A huge fan of Mass Effect 1 and 2, I delayed playing the final part for over a year because of the huge backlash the ending received from fans. I was a victim of BioWare’s horrible work in KOTOR II so I figured something similar happened in Mass Effect 3. Having played through the game a couple of times now, and having read many of the reasons fans have given for their backlash against the series’ resolution, I would like to offer a counterpoint. Notwithstanding the deficiencies (i.e.: plot holes) in the original ending now cleaned up by Extended DLC, I believe what many are actually rebelling against is the overtly Christian undertones of the Mass Effect series. Those undertones have been missed precisely because our culture no longer understands its founding mythos.
The relevance of the main character’s name should not be lost on any Christian: Shepard. Yes, it’s not spelled Shepherd, but the main character’s leadership qualities are praised throughout all three games. When Shepard asks Garrus in ME2 how he formed his squad, his reply is telling: “You prove that you get things done, and people join up.” Shepard is considered a natural leader by both Captain (later Admiral) Anderson and Cerberus’ head, The Illusive Man. He / she is truly the shepherd not only of their own flock, but the flock of the entire galaxy. The problem with good shepherds is that they are willing to lay down their life for the sheep.
Fans have complained that no one saw the death of Shepard coming. Go back and play the games again and listen for the theme of sacrifice, and self-sacrifice, present all the way through, most notably as a paragon character. In ME1 the Council hopes that Shepard will be ready to make the difficult decisions when the time comes. Soon enough one of Shepard’s first teammates must be left to die. That will not be the last sacrifice for paragon Shepard. In ME3 Thane dies saving the life of the Salarian Counselor; Mordin dies to save the life of the Krogan people. Mordin foreshadows one possible ending (control) to ME3 several times when he insists he must do certain work, since “someone else might have gotten it wrong.”
In the paragon stream Legion dies that his people and the Quarians may be reunited. This gives the concept of sacrifice a new, more profoundly New Testament twist. One of the major themes of the Apostle Paul, but present implicitly in Jesus’ own words, is how both Jew and Gentile must be united to become “one flock” (John 10:16). On one level, synthetics and organics, at war with each other since ME1, are two flocks representing Jew and Gentile. How can there be peace between them? There cannot, without the sacrifice of the one, good Shepard.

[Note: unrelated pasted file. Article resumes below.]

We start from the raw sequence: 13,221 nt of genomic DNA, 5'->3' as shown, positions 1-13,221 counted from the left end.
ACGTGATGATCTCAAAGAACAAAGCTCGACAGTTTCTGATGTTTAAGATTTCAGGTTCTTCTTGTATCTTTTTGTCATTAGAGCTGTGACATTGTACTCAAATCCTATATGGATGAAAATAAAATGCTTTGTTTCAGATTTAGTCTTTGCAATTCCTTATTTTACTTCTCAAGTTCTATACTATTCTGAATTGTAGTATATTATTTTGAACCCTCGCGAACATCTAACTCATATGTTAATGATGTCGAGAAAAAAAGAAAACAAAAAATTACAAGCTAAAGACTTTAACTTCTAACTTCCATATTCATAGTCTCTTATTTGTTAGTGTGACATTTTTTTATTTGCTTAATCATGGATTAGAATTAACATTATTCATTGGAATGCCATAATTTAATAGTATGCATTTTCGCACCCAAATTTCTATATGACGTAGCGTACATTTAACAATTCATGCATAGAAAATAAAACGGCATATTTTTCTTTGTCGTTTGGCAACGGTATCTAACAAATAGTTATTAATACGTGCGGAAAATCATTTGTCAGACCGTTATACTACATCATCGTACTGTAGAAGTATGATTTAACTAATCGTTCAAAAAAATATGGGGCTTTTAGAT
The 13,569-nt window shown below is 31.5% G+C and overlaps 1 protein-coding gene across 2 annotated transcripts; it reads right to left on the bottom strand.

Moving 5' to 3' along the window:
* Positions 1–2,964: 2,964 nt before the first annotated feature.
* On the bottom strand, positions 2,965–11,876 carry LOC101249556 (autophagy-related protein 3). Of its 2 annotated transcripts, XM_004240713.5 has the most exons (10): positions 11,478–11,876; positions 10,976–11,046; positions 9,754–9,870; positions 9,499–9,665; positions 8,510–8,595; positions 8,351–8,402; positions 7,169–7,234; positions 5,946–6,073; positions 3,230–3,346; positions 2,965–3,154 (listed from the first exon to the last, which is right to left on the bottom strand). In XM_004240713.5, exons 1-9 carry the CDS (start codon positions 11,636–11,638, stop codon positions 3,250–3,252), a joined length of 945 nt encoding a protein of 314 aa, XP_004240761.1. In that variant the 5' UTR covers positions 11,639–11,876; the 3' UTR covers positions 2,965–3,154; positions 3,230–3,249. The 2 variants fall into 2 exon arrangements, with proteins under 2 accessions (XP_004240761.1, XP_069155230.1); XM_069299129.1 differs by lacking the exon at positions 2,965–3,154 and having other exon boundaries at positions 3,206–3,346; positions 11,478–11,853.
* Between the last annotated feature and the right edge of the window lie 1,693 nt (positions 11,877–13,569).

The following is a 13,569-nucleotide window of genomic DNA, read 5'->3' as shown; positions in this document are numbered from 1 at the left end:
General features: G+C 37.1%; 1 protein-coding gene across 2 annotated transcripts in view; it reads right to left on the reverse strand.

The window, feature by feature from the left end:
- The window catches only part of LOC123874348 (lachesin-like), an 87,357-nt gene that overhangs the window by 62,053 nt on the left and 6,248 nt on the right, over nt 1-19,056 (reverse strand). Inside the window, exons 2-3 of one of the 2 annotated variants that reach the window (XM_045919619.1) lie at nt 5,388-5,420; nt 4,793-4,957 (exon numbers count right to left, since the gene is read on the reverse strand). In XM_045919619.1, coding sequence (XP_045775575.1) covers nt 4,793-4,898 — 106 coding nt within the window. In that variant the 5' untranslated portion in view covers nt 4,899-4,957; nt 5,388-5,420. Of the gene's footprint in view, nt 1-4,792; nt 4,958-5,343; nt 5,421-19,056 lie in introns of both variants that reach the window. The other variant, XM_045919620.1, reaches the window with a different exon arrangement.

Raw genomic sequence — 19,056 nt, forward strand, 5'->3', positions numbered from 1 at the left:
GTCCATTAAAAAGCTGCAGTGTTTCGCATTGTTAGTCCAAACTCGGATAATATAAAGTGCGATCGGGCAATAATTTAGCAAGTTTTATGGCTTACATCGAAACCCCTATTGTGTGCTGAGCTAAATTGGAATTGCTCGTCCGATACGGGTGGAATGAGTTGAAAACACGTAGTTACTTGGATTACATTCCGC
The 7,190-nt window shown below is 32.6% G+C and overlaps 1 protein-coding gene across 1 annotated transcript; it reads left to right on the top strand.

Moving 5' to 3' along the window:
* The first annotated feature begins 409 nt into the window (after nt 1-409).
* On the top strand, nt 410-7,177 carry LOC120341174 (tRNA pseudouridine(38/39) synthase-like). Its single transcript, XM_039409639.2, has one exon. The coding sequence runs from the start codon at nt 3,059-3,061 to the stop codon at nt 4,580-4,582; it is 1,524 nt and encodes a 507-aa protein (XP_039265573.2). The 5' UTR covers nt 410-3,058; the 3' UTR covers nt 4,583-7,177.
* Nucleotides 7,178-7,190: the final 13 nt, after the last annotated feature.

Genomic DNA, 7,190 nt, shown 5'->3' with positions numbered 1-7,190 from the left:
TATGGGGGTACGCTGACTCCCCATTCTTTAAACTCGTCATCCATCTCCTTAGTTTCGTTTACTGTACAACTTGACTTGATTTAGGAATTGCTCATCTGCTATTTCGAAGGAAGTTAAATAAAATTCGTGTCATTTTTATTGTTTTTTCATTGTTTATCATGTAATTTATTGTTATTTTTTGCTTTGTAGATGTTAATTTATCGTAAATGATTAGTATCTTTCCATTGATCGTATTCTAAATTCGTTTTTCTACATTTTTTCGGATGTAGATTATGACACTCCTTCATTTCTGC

But by the final denouement of ME3 it is clear that the Jew / Gentile dichotomy is not the best parallel to the battle of organic vs. synthetic. It is the metaphor of creator and created that is the overriding connection to the Christian metanarrative. The Catalyst appear to Shepard, the embodiment of the original AI created to resolve the synthetic / organic conflict. The AI understands the conflict all too well: “The created will always rebel against their creators.” This is a classic bit of Christian theology explaining the Fall. The first two humans chose to rebel against God. Not only did it happen, it was bound to happen. It cannot NOT happen. The question then remains: how to fix it?
Leviathan and the Reaper-Creators took the easy way out, the one most agnostics and atheists I know think God should choose. Just come up with a solution to rid the world of evil (i.e.: conflict). The Catalyst-AI and the Reapers do exactly that: the solution is to wipe out all organics. Oops. Hadn’t thought that one through, had we? So Shepard is presented with three other slightly more rigorous yet still classic alternatives to the problem of the Fall, the conflict between creature and creator. Option 1: control. God steps in and forces his creatures to do good. God never really tries this option. Option 2: destroy. Get rid of the creatures so the Creator can live in peace. Noah’s Flood was an attempt at this option. Ultimately, it is not an ideal solution.
But Option 3? The AI suggests that one perfect sacrifice could be offered which would “combine all synthetic and organic life into a new framework, a new DNA.” ”Organics seek perfection through technology,” he explains. “Synthetics seek perfection through understanding. Organics will be perfected by integrating fully with synthetic technology. Synthetics, in turn, will have full understanding of organics.” Like Legion’s sacrifice of himself that the Geth might become conscious, Shepard could choose to unite the two men into one (Jew and Gentile), and bring peace between creature and creator. Organics seeks signs and synthetics seeks wisdom – but what they need is the crucified Shepard. And so at the crucible – the place of testing, from the same root as crucifix – Shepard choose synthesis and gives up his / her life for the sake of the sheep.
As a Christian, it’s an ending that makes perfect sense. We have been brought up to find victory in suffering and death, and loss in victory and glory. Yet the greatest complaint among fans was that “Shepard dies” in the end, giving rise to the idea that the destroy option is the ideal one since it is the only one in which Shepard lives. Of course. The option where God destroys all life so that moral evil will cease leaves God alive on the other side. But the options that preserve all life and bring peace leave the good Shepard dead. And the option that preserves both life and free-will? The only way to do that is synthesis. The only option is the cross, and a good Shepard who gives up his life for the sheep.